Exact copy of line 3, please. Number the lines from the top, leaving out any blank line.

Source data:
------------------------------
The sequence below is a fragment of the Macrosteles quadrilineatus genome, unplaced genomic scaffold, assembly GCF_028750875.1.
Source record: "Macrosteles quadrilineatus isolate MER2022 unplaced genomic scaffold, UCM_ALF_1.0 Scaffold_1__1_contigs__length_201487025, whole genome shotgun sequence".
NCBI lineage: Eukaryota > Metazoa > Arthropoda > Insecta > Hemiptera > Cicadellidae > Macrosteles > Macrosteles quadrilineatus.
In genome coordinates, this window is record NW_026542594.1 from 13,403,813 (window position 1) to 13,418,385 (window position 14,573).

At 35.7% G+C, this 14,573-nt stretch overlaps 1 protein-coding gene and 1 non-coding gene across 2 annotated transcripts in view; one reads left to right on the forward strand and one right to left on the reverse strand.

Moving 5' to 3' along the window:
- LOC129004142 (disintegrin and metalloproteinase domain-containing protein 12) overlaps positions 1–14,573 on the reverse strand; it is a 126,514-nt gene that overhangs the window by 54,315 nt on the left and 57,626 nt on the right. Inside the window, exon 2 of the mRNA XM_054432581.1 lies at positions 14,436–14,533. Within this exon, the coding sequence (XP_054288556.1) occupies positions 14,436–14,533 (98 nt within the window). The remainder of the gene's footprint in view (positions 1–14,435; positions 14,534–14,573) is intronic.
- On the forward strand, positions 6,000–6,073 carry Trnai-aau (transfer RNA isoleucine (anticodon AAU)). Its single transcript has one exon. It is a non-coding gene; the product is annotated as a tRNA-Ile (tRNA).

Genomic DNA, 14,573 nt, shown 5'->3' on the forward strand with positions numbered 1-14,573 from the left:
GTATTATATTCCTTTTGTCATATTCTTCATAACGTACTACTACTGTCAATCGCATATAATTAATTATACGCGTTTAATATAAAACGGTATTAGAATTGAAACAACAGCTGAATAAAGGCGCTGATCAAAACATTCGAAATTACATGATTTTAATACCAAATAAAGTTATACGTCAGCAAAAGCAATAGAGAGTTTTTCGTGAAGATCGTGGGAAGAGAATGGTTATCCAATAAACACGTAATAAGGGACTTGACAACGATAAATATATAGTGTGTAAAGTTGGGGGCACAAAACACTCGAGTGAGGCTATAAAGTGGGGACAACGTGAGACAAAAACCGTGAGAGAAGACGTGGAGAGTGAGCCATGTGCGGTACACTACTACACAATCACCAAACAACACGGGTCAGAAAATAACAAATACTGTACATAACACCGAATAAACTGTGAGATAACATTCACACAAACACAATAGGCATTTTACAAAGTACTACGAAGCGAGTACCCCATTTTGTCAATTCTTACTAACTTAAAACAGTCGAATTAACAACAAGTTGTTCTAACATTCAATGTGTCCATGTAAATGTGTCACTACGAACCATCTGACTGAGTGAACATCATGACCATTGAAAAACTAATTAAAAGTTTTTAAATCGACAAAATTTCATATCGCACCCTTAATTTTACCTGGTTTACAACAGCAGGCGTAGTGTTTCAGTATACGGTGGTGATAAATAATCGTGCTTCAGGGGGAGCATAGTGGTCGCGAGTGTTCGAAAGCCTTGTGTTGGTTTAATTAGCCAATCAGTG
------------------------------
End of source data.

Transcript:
NCBI lineage: Eukaryota > Metazoa > Arthropoda > Insecta > Hemiptera > Cicadellidae > Macrosteles > Macrosteles quadrilineatus.